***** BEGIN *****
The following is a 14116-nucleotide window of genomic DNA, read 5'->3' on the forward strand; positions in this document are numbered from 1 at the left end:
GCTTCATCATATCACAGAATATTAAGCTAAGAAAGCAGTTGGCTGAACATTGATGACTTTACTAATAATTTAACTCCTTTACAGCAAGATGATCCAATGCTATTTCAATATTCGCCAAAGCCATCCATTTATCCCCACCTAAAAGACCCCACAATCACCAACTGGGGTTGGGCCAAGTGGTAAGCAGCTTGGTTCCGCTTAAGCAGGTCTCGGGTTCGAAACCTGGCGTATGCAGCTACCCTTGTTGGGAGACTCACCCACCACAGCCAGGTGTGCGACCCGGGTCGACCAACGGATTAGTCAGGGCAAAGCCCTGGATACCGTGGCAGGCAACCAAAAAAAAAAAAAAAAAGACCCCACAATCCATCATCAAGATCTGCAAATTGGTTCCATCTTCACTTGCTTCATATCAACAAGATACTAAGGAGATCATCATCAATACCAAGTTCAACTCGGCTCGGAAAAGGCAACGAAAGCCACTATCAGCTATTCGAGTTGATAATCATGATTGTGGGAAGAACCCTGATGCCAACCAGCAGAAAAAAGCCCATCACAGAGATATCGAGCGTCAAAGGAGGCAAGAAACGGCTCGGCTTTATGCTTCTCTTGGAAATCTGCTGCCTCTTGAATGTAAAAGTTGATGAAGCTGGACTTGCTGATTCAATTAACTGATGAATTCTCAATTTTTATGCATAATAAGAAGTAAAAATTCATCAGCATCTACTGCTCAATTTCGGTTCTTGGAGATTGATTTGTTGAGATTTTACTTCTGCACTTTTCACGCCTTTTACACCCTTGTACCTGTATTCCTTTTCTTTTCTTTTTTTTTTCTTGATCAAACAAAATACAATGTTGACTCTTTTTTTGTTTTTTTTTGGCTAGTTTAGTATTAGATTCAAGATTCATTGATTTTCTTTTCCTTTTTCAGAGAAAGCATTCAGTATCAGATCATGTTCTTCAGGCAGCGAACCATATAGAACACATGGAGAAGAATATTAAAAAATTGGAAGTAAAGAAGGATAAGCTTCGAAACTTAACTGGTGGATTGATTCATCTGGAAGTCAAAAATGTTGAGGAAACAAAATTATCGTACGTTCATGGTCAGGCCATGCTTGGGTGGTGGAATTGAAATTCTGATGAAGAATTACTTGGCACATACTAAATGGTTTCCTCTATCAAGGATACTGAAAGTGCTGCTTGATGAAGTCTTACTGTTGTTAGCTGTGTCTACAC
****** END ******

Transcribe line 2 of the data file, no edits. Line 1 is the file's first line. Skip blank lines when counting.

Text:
GCTTCATCATATCACAGAATATTAAGCTAAGAAAGCAGTTGGCTGAACATTGATGACTTTACTAATAATTTAACTCCTTTACAGCAAGATGATCCAATGCTATTTCAATATTCGCCAAAGCCATCCATTTATCCCCACCTAAAAGACCCCACAATCACCAACTGGGGTTGGGCCAAGTGGTAAGCAGCTTGGTTCCGCTTAAGCAGGTCTCGGGTTCGAAACCTGGCGTATGCAGCTACCCTTGTTGGGAGACTCACCCACCACAGCCAGGTGTGCGACCCGGGTCGACCAACGGATTAGTCAGGGCAAAGCCCTGGATACCGTGGCAGGCAACCAAAAAAAAAAAAAAAAAGACCCCACAATCCATCATCAAGATCTGCAAATTGGTTCCATCTTCACTTGCTTCATATCAACAAGATACTAAGGAGATCATCATCAATACCAAGTTCAACTCGGCTCGGAAAAGGCAACGAAAGCCACTATCAGCTATTCGAGTTGATAATCATGATTGTGGGAAGAACCCTGATGCCAACCAGCAGAAAAAAGCCCATCACAGAGATATCGAGCGTCAAAGGAGGCAAGAAACGGCTCGGCTTTATGCTTCTCTTGGAAATCTGCTGCCTCTTGAATGTAAAAGTTGATGAAGCTGGACTTGCTGATTCAATTAACTGATGAATTCTCAATTTTTATGCATAATAAGAAGTAAAAATTCATCAGCATCTACTGCTCAATTTCGGTTCTTGGAGATTGATTTGTTGAGATTTTACTTCTGCACTTTTCACGCCTTTTACACCCTTGTACCTGTATTCCTTTTCTTTTCTTTTTTTTTTCTTGATCAAACAAAATACAATGTTGACTCTTTTTTTGTTTTTTTTTGGCTAGTTTAGTATTAGATTCAAGATTCATTGATTTTCTTTTCCTTTTTCAGAGAAAGCATTCAGTATCAGATCATGTTCTTCAGGCAGCGAACCATATAGAACACATGGAGAAGAATATTAAAAAATTGGAAGTAAAGAAGGATAAGCTTCGAAACTTAACTGGTGGATTGATTCATCTGGAAGTCAAAAATGTTGAGGAAACAAAATTATCGTACGTTCATGGTCAGGCCATGCTTGGGTGGTGGAATTGAAATTCTGATGAAGAATTACTTGGCACATACTAAATGGTTTCCTCTATCAAGGATACTGAAAGTGCTGCTTGATGAAGTCTTACTGTTGTTAGCTGTGTCTACAC